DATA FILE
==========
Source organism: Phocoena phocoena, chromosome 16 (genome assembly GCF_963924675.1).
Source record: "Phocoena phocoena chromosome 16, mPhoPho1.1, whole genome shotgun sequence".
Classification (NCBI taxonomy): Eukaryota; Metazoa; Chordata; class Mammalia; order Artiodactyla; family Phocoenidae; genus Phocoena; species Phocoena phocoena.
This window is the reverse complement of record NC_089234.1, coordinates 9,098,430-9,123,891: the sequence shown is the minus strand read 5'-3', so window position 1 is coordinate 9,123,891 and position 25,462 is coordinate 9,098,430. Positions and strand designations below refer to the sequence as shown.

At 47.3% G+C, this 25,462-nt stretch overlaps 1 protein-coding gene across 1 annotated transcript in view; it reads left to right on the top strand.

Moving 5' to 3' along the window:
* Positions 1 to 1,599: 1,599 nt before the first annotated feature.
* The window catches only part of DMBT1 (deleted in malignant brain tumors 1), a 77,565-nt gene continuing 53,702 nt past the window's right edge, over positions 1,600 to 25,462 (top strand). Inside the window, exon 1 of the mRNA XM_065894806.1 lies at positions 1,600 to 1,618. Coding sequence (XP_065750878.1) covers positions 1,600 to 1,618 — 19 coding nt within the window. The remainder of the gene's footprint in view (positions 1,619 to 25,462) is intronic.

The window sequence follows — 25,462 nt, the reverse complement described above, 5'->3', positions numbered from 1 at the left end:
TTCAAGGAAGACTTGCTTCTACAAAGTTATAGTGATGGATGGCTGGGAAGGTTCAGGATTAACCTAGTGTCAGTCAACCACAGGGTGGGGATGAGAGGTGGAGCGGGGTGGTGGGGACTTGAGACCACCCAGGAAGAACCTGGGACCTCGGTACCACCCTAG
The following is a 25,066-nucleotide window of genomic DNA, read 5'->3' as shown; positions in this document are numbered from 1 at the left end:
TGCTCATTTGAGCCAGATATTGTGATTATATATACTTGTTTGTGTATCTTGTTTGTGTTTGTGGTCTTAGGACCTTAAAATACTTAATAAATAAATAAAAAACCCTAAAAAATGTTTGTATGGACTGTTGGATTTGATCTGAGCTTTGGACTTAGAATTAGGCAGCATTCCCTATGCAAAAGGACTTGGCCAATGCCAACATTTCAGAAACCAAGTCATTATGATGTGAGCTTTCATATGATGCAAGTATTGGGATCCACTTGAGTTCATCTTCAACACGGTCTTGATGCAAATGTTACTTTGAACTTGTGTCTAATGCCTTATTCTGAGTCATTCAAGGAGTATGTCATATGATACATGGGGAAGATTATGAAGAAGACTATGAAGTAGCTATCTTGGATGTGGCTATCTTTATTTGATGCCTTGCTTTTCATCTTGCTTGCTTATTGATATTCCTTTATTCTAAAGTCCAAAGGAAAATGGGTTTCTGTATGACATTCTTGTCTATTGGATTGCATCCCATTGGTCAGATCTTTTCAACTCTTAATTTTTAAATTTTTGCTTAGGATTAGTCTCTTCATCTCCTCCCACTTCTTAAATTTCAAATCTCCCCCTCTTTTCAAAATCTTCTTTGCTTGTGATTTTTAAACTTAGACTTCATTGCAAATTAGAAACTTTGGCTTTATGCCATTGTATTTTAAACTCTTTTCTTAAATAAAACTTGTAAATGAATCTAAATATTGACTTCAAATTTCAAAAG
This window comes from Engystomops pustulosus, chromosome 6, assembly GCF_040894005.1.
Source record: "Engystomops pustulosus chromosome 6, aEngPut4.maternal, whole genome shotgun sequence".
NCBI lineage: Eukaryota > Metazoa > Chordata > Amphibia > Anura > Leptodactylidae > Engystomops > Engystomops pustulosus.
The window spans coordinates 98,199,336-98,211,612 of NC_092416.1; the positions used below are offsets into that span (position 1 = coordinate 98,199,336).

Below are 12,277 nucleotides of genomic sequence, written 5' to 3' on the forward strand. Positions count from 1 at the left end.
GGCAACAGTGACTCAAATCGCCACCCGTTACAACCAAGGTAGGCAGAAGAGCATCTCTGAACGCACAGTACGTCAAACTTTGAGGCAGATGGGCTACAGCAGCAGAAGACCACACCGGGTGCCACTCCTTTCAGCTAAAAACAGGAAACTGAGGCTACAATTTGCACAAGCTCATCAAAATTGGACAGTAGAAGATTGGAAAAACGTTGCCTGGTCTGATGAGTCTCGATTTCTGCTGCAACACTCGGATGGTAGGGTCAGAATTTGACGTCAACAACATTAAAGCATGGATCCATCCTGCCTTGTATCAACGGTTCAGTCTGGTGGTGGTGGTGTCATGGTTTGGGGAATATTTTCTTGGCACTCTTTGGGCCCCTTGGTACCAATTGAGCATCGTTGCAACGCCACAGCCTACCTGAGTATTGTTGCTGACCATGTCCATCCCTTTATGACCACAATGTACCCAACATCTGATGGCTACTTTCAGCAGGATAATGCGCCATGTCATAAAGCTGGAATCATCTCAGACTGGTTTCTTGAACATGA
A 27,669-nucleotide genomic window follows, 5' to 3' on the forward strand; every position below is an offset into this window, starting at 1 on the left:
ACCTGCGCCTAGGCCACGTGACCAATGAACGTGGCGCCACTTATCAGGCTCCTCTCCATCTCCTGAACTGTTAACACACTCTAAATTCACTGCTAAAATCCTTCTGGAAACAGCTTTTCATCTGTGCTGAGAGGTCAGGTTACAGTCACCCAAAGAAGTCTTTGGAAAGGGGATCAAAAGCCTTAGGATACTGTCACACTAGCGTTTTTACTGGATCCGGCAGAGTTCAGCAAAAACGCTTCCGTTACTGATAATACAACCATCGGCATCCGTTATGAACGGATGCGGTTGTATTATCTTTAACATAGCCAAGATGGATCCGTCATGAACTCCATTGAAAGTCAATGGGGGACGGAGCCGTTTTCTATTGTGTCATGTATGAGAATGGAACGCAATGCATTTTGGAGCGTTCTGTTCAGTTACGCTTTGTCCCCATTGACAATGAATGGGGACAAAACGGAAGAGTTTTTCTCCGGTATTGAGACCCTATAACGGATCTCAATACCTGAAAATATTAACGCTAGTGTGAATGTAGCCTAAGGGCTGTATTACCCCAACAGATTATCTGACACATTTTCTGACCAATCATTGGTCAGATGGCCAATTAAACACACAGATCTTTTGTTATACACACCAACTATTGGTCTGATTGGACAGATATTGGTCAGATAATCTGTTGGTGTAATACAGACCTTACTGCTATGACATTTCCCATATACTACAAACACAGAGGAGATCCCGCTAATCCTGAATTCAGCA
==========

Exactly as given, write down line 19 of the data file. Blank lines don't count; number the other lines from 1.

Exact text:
A 27,669-nucleotide genomic window follows, 5' to 3' on the forward strand; every position below is an offset into this window, starting at 1 on the left: